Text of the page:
This is archived content from the U.S. Department of Justice website. The information here may be outdated and links may no longer function. Please contact if you have any questions about the archive site.

1607. Dangerous Proximity Test

The dangerous proximity test was adopted by Judge Learned Hand in a case in which the defendant was arrested before passing classified government documents, which were in the defendant's purse, to her paramour. It is as follows:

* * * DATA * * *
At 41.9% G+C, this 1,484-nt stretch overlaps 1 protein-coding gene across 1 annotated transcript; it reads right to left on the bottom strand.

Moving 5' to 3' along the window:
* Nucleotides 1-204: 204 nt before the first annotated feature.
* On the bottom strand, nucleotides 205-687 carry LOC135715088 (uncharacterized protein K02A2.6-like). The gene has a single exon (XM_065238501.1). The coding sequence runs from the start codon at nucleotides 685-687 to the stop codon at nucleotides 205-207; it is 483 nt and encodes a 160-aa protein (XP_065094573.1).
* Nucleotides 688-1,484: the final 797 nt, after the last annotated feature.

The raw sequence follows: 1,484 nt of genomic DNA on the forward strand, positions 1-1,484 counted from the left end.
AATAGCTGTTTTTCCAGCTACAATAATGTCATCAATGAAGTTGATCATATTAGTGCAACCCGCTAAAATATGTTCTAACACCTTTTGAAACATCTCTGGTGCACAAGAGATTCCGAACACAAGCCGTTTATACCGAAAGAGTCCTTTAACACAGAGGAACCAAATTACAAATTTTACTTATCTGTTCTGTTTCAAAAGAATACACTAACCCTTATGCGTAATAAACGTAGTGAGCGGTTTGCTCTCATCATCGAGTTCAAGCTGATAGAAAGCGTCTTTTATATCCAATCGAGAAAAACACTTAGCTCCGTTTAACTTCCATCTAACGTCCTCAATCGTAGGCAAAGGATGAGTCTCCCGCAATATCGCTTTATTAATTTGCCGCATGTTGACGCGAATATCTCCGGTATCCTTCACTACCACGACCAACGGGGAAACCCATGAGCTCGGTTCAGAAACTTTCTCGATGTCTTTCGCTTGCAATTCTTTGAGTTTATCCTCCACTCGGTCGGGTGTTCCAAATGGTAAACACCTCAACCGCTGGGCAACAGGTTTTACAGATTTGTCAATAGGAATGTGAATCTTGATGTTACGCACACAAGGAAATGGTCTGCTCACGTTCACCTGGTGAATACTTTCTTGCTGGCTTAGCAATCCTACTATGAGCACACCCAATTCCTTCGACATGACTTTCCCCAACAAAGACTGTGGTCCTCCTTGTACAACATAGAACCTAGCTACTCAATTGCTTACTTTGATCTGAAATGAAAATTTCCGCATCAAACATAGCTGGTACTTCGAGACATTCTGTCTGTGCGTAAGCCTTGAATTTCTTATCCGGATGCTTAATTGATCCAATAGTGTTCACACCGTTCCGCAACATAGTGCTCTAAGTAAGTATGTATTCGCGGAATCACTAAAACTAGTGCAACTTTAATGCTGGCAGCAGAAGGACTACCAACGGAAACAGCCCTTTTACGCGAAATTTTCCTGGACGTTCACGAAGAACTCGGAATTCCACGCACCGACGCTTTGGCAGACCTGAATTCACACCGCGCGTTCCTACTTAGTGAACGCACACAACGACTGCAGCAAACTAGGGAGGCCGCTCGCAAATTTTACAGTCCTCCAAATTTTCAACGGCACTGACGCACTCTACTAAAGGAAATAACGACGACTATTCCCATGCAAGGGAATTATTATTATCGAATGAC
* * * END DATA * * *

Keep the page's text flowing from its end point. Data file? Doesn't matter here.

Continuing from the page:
(P)reparation is not attempt. But some preparations may amount to an attempt. It is a question of degree. If the preparation comes very near to the accomplishment of the act, the intent to complete it renders the crime so probable that the act will be a misdemeanor, although there is still a locus poenitentiae, in the need of a further exertion of the will to complete the crime.

United States v. Coplon, 185 F.2d 629, 633 (2d Cir. 1950) (quoting Holmes, J., in Commonwealth v. Peaslee, 177 Mass. 267, 272 (1901)), cert. denied., 342 U.S. 920 (1952)).

[cited in JM 9-65.700]

Updated January 17, 2020